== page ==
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Everything under control

A person in a white coat examining tomatoes in a greenhouse.

Controlled environment agriculture requires a high level of expertise. © AppHarvest

Whether in high tunnels, greenhouses or vertical farming, growing produce in a controlled agricultural environment has considerable potential to make farming more climate-resilient, sustainable and more efficient. In this environment, crops are protected from weather losses and require less fertiliser and pesticides. Consumption of valuable resources such as soil and water can be reduced, and there is no need for heavy farming machinery. Transport distances are shorter, which reduces costs, emissions and food waste. And in general, crop yields are higher than in outdoor farming.

For Tom Stenzel, executive director of the US-based Controlled Environment Agriculture Alliance, there is another major advantage: the ability to supply consumers with consistently high-quality healthy fruit and vegetables 365 days a year, 24 hours after harvest. “Quality and freshness are the heartbeat of our business”, says Stenzel. In the US up to 85 per cent of tomatoes, cucumbers and peppers are currently produced in a controlled environment. In the case of leafy greens the figure is five per cent and rising. In theory, according to the CEA expert, almost any type of crop can be grown indoors. In practice however, there are major economic constraints.

Vertical farming under threat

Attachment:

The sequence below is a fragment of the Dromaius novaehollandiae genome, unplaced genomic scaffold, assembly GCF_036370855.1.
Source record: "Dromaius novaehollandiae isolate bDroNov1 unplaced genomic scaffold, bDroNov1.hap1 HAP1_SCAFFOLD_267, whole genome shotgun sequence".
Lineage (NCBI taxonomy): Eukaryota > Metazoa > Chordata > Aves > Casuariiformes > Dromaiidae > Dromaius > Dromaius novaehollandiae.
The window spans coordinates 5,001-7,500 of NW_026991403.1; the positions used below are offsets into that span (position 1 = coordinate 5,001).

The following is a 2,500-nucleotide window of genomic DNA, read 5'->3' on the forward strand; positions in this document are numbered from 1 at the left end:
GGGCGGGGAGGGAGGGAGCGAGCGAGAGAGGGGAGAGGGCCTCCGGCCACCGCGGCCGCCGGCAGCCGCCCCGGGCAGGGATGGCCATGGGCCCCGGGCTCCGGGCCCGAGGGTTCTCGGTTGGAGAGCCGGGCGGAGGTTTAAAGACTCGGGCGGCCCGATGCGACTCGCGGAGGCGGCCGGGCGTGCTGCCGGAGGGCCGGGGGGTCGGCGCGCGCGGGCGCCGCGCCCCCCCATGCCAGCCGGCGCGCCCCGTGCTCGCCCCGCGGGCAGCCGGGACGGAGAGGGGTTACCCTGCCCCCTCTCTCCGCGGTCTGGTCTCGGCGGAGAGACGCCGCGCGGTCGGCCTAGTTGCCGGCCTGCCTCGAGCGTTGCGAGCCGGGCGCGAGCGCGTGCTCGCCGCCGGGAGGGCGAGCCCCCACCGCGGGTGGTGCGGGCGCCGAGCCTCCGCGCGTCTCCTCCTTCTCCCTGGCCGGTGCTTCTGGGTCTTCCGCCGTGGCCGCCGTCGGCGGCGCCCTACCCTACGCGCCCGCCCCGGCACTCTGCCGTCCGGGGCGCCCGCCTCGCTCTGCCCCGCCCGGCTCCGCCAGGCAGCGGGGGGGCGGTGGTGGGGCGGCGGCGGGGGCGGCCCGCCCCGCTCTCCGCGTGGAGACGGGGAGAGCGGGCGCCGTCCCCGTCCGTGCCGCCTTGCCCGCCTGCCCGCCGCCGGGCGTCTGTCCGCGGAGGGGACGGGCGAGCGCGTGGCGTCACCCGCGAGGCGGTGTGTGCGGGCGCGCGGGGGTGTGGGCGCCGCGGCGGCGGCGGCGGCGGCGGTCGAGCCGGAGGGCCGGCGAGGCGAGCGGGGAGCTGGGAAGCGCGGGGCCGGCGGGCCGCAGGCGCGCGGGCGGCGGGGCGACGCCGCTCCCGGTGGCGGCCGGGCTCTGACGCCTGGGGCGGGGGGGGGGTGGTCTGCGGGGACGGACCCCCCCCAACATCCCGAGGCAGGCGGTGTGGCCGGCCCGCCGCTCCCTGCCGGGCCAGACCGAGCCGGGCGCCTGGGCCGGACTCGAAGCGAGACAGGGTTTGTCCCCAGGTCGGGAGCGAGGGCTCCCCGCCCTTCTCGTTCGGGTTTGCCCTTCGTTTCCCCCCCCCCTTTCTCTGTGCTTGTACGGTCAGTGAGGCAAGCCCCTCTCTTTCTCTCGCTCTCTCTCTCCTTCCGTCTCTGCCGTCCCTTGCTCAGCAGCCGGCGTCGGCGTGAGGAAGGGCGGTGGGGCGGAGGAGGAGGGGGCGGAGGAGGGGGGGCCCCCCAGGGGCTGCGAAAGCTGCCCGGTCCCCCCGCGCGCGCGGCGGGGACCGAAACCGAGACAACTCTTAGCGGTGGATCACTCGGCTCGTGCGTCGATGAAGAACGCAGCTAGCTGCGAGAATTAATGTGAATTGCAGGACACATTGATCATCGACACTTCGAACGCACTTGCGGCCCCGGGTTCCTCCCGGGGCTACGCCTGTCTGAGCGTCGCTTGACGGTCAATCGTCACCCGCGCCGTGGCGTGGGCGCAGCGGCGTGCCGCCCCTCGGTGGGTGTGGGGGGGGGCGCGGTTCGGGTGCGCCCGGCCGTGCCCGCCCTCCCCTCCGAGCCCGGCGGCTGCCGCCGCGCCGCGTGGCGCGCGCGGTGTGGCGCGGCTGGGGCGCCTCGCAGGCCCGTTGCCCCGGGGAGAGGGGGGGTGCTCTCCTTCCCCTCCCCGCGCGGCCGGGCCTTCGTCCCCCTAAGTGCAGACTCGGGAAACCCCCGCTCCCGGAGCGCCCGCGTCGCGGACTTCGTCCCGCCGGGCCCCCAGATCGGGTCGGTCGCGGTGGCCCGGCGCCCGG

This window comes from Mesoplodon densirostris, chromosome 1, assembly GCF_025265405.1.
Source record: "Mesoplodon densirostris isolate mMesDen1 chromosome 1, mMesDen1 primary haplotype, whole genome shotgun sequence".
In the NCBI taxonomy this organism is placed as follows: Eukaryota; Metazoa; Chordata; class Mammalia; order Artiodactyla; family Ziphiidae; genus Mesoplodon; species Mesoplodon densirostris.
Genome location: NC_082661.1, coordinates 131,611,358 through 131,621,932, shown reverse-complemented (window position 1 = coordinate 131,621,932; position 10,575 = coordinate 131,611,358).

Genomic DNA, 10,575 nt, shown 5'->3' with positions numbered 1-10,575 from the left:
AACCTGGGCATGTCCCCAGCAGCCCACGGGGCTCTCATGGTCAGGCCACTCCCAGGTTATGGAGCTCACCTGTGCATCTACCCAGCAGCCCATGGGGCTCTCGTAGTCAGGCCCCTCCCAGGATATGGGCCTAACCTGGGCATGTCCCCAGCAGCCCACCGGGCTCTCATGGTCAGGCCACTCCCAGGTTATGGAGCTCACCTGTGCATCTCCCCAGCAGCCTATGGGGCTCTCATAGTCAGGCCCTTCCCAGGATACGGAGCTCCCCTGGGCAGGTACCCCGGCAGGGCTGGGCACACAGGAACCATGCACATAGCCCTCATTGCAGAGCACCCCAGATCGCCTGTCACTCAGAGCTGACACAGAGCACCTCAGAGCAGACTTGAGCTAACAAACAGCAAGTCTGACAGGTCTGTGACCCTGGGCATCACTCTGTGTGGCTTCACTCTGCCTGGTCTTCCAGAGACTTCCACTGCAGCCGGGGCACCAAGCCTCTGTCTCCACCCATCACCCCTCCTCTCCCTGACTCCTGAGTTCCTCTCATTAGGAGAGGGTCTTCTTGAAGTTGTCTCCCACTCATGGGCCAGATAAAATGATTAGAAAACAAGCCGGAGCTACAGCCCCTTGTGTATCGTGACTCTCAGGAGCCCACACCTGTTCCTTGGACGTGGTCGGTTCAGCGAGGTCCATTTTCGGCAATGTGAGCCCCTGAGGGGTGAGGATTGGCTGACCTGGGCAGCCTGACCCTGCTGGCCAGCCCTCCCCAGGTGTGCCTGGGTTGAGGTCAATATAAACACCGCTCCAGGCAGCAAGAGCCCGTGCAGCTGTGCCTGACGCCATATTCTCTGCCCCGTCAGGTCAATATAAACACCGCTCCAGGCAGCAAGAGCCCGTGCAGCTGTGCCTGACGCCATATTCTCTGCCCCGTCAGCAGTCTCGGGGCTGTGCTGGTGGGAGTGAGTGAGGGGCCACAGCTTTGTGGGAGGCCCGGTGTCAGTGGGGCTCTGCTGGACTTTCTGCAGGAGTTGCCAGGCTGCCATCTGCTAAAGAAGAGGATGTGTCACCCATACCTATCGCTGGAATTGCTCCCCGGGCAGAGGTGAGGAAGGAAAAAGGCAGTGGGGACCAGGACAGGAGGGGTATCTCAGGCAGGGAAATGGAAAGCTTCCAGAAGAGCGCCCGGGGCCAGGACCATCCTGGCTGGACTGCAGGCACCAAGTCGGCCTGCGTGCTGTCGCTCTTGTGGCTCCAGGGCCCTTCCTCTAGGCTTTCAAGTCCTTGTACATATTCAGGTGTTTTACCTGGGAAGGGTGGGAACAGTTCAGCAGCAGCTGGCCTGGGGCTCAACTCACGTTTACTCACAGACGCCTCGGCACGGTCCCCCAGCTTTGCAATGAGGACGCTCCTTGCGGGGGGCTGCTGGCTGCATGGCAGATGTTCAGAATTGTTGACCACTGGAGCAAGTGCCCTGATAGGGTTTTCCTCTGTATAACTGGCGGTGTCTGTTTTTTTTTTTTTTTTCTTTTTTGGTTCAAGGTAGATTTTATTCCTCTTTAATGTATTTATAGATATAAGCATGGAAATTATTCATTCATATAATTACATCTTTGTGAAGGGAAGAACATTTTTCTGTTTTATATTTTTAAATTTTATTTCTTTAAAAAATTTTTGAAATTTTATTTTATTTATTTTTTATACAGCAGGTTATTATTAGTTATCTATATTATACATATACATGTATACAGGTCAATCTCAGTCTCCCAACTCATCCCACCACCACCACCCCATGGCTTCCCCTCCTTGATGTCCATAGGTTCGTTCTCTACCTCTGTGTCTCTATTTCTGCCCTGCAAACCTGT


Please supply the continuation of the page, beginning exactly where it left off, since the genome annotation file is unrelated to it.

In controlled environment agriculture the decisive factor is water consumption. In greenhouse farming this comes second to labour as the highest cost factor. Agriculture has been hard-hit by the rise in electricity and natural gas prices after Russia’s invasion of Ukraine, resulting in many greenhouse growers cutting production or giving up altogether. In recent months insolvencies among vertical farming operators especially have made the headlines, and have raised the question as to whether this sophisticated method of growing fruit and vegetables in vertically stacked layers in the smallest possible space has any future at all.

Green plants stand in illuminated pallets on long, high shelves in a hall

Compared with conventional farming the investment required for vertical farming is many times higher. © Fischer Farms

Cindy van Rijswick, an analyst with Rabobank in the Netherlands, is convinced it works. However, the extremely high investment of around ten million euros per hectare can only be recouped if all factors come together: low energy costs, availability of labour and consumers willing to pay prices that are often higher, she says. In Europe and the US these conditions were no longer met by February 2022 at the latest. That is one of the reasons why many companies are currently looking towards the Middle East. In the past, growers in particular often underestimated the amount of expertise required for this type of fruit and vegetable production, says van Rijswick. “We are not talking about a factory manufacturing screws or toilet paper where all you need to do is press a button, but about working with living organisms.”

AI helps optimise processes

However, companies have learned from experience. That is also evidenced by market analyses and interviews with leading figures in the business in the latest FRUIT LOGISTICA Trend Report. Furthermore, CEA systems are making use of increasingly sophisticated technology which helps to optimise processes and lower costs. The experts agree that with AI progress will take another giant leap forward. For example, it can enable producers to understand how minimal changes in environmental parameters – such as temperature, CO2 in the atmosphere, the intensity of lighting and its spectral makeup – influence plant growth. So does the future look good for CEA and vertical farming? Find out more in the Trend Report!

The Trend Report 2024 examines the future of vertical farming and highlights how it will help shape controlled environment agriculture. It is available as a free download from the FRUIT LOGISTICA website.

Cover FRUIT LOGISTICA Trend Report 2024